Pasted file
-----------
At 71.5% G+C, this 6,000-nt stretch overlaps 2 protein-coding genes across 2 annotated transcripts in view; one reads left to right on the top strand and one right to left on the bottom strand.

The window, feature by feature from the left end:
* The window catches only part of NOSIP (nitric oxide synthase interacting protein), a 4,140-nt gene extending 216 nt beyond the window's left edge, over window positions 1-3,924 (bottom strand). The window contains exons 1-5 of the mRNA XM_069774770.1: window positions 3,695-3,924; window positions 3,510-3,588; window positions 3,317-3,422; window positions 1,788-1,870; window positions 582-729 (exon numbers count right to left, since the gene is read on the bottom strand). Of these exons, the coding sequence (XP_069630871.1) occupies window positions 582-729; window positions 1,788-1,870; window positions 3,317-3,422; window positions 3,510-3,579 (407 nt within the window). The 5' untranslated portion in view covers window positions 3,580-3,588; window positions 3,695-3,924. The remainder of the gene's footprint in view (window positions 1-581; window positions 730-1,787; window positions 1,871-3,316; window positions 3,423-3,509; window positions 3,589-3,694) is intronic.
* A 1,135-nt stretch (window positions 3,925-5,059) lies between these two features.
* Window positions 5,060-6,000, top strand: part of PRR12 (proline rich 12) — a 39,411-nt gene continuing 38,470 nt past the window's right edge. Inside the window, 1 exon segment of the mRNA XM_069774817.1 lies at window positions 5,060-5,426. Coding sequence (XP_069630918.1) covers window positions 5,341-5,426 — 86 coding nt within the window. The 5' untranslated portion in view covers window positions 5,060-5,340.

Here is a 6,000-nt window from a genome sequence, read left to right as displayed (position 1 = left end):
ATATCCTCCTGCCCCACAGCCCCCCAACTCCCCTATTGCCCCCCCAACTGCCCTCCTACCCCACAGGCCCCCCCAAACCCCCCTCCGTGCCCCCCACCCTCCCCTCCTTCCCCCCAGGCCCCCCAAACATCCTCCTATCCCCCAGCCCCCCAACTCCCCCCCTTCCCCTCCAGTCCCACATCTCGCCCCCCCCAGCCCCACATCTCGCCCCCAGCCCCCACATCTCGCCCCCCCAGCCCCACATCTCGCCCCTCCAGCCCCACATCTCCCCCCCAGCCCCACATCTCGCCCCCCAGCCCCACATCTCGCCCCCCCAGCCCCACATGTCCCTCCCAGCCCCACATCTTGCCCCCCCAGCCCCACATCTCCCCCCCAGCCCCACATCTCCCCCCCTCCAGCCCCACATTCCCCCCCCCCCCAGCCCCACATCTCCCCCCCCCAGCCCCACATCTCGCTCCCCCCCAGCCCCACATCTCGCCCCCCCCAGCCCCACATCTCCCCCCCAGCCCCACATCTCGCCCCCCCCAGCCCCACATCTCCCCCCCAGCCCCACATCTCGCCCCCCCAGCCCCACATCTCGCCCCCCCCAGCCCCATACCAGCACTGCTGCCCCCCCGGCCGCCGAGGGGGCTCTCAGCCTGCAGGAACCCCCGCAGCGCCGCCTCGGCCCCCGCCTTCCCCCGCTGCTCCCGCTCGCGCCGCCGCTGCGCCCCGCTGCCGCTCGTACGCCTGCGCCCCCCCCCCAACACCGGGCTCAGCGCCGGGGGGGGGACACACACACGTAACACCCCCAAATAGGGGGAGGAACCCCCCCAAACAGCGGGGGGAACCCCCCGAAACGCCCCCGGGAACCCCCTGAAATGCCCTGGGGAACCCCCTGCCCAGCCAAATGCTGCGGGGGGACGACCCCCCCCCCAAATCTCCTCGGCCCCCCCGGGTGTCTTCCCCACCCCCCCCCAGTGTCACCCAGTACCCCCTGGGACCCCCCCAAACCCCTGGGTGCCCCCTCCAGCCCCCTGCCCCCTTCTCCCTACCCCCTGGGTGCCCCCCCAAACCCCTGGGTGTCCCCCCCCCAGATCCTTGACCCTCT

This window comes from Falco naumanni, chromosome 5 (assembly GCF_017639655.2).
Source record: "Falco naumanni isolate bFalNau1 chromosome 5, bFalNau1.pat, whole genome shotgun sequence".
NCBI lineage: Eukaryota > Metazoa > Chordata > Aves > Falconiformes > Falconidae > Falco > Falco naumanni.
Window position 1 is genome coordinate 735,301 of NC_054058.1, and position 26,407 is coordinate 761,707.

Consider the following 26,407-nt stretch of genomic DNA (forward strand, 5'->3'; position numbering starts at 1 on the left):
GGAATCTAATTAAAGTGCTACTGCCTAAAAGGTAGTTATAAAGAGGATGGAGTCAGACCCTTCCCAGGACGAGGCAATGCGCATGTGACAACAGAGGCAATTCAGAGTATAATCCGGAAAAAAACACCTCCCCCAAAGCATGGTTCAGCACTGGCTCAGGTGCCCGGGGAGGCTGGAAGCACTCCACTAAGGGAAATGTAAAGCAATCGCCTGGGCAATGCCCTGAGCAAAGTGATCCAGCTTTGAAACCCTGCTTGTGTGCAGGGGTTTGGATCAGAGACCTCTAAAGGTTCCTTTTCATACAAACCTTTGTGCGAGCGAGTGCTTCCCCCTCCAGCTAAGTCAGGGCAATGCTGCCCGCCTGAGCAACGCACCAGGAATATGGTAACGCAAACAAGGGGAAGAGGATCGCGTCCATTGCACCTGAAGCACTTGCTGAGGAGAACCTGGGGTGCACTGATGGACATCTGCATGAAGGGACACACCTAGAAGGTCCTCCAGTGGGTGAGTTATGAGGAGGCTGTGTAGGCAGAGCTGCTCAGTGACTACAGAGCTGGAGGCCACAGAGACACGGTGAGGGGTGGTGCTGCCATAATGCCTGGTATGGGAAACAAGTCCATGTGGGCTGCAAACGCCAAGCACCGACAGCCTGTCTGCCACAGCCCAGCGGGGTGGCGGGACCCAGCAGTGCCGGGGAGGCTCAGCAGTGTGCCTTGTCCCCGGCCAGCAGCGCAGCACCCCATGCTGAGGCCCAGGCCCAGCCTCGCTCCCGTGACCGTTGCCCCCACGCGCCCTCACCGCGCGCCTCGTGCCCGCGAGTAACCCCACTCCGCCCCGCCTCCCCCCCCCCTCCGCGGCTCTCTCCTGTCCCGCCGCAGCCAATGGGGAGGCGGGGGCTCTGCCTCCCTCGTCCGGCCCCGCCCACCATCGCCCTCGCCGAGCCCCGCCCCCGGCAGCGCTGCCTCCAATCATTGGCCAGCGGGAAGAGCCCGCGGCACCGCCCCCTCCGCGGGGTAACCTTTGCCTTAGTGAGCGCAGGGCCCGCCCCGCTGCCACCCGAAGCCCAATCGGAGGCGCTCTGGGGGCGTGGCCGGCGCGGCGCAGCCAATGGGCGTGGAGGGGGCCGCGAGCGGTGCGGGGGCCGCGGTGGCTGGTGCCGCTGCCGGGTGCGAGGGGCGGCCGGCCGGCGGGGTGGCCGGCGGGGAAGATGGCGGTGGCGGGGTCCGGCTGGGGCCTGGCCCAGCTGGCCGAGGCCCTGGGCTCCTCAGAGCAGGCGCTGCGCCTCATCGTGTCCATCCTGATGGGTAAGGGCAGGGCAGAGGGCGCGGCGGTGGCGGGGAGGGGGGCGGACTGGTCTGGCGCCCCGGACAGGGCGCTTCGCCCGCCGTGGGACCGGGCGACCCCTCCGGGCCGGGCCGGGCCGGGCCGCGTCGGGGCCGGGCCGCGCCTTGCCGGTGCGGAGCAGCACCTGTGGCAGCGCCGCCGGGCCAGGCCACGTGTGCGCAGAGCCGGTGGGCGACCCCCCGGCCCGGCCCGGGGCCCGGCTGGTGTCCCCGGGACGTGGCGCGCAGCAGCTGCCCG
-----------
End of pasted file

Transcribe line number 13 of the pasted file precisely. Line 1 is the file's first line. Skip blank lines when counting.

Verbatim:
GGAATCTAATTAAAGTGCTACTGCCTAAAAGGTAGTTATAAAGAGGATGGAGTCAGACCCTTCCCAGGACGAGGCAATGCGCATGTGACAACAGAGGCAATTCAGAGTATAATCCGGAAAAAAACACCTCCCCCAAAGCATGGTTCAGCACTGGCTCAGGTGCCCGGGGAGGCTGGAAGCACTCCACTAAGGGAAATGTAAAGCAATCGCCTGGGCAATGCCCTGAGCAAAGTGATCCAGCTTTGAAACCCTGCTTGTGTGCAGGGGTTTGGATCAGAGACCTCTAAAGGTTCCTTTTCATACAAACCTTTGTGCGAGCGAGTGCTTCCCCCTCCAGCTAAGTCAGGGCAATGCTGCCCGCCTGAGCAACGCACCAGGAATATGGTAACGCAAACAAGGGGAAGAGGATCGCGTCCATTGCACCTGAAGCACTTGCTGAGGAGAACCTGGGGTGCACTGATGGACATCTGCATGAAGGGACACACCTAGAAGGTCCTCCAGTGGGTGAGTTATGAGGAGGCTGTGTAGGCAGAGCTGCTCAGTGACTACAGAGCTGGAGGCCACAGAGACACGGTGAGGGGTGGTGCTGCCATAATGCCTGGTATGGGAAACAAGTCCATGTGGGCTGCAAACGCCAAGCACCGACAGCCTGTCTGCCACAGCCCAGCGGGGTGGCGGGACCCAGCAGTGCCGGGGAGGCTCAGCAGTGTGCCTTGTCCCCGGCCAGCAGCGCAGCACCCCATGCTGAGGCCCAGGCCCAGCCTCGCTCCCGTGACCGTTGCCCCCACGCGCCCTCACCGCGCGCCTCGTGCCCGCGAGTAACCCCACTCCGCCCCGCCTCCCCCCCCCCTCCGCGGCTCTCTCCTGTCCCGCCGCAGCCAATGGGGAGGCGGGGGCTCTGCCTCCCTCGTCCGGCCCCGCCCACCATCGCCCTCGCCGAGCCCCGCCCCCGGCAGCGCTGCCTCCAATCATTGGCCAGCGGGAAGAGCCCGCGGCACCGCCCCCTCCGCGGGGTAACCTTTGCCTTAGTGAGCGCAGGGCCCGCCCCGCTGCCACCCGAAGCCCAATCGGAGGCGCTCTGGGGGCGTGGCCGGCGCGGCGCAGCCAATGGGCGTGGAGGGGGCCGCGAGCGGTGCGGGGGCCGCGGTGGCTGGTGCCGCTGCCGGGTGCGAGGGGCGGCCGGCCGGCGGGGTGGCCGGCGGGGAAGATGGCGGTGGCGGGGTCCGGCTGGGGCCTGGCCCAGCTGGCCGAGGCCCTGGGCTCCTCAGAGCAGGCGCTGCGCCTCATCGTGTCCATCCTGATGGGTAAGGGCAGGGCAGAGGGCGCGGCGGTGGCGGGGAGGGGGGCGGACTGGTCTGGCGCCCCGGACAGGGCGCTTCGCCCGCCGTGGGACCGGGCGACCCCTCCGGGCCGGGCCGGGCCGGGCCGCGTCGGGGCCGGGCCGCGCCTTGCCGGTGCGGAGCAGCACCTGTGGCAGCGCCGCCGGGCCAGGCCACGTGTGCGCAGAGCCGGTGGGCGACCCCCCGGCCCGGCCCGGGGCCCGGCTGGTGTCCCCGGGACGTGGCGCGCAGCAGCTGCCCG